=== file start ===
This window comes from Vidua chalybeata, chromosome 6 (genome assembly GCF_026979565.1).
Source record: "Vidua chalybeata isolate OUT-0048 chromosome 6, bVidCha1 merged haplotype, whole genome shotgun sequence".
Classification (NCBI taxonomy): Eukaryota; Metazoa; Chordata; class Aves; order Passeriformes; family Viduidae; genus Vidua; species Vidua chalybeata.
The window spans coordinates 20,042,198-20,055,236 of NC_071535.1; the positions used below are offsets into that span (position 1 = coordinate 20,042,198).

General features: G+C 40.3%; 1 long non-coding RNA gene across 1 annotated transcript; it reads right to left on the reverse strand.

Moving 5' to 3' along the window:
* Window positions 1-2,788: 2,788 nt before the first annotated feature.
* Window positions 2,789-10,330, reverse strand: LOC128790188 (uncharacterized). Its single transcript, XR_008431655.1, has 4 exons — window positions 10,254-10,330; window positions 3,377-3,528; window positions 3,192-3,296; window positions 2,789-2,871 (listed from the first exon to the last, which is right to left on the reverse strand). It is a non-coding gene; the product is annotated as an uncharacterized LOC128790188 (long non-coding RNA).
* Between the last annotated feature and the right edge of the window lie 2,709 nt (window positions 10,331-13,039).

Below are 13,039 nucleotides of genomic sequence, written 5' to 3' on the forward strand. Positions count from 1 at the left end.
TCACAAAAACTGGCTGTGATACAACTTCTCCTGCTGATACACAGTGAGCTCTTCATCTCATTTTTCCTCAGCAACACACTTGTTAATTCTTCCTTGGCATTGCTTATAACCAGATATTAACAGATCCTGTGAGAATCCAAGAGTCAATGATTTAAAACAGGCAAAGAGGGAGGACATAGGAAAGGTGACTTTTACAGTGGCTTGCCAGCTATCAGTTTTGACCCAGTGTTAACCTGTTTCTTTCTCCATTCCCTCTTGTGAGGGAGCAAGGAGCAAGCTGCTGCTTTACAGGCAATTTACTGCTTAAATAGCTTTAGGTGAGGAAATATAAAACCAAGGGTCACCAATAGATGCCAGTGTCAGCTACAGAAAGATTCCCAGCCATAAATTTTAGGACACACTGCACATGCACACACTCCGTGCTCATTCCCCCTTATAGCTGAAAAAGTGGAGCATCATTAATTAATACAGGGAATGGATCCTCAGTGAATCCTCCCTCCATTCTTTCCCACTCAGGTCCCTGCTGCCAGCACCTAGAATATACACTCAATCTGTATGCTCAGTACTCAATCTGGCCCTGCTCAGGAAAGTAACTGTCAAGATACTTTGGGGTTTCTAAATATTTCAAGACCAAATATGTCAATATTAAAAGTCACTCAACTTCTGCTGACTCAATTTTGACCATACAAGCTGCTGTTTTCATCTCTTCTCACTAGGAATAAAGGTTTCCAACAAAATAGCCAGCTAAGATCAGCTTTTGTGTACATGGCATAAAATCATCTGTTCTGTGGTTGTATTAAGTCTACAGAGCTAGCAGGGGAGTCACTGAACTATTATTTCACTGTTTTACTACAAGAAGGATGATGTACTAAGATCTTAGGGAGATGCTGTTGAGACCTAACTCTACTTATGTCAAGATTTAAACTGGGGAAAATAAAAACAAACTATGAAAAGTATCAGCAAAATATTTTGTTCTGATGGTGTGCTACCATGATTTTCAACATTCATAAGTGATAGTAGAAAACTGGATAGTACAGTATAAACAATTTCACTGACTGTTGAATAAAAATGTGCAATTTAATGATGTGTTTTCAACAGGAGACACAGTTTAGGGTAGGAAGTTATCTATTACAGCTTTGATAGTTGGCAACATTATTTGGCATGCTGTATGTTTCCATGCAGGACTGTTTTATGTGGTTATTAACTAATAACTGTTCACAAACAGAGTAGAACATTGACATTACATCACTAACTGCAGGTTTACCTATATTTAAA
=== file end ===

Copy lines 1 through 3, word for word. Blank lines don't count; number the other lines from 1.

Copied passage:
This window comes from Vidua chalybeata, chromosome 6 (genome assembly GCF_026979565.1).
Source record: "Vidua chalybeata isolate OUT-0048 chromosome 6, bVidCha1 merged haplotype, whole genome shotgun sequence".
Classification (NCBI taxonomy): Eukaryota; Metazoa; Chordata; class Aves; order Passeriformes; family Viduidae; genus Vidua; species Vidua chalybeata.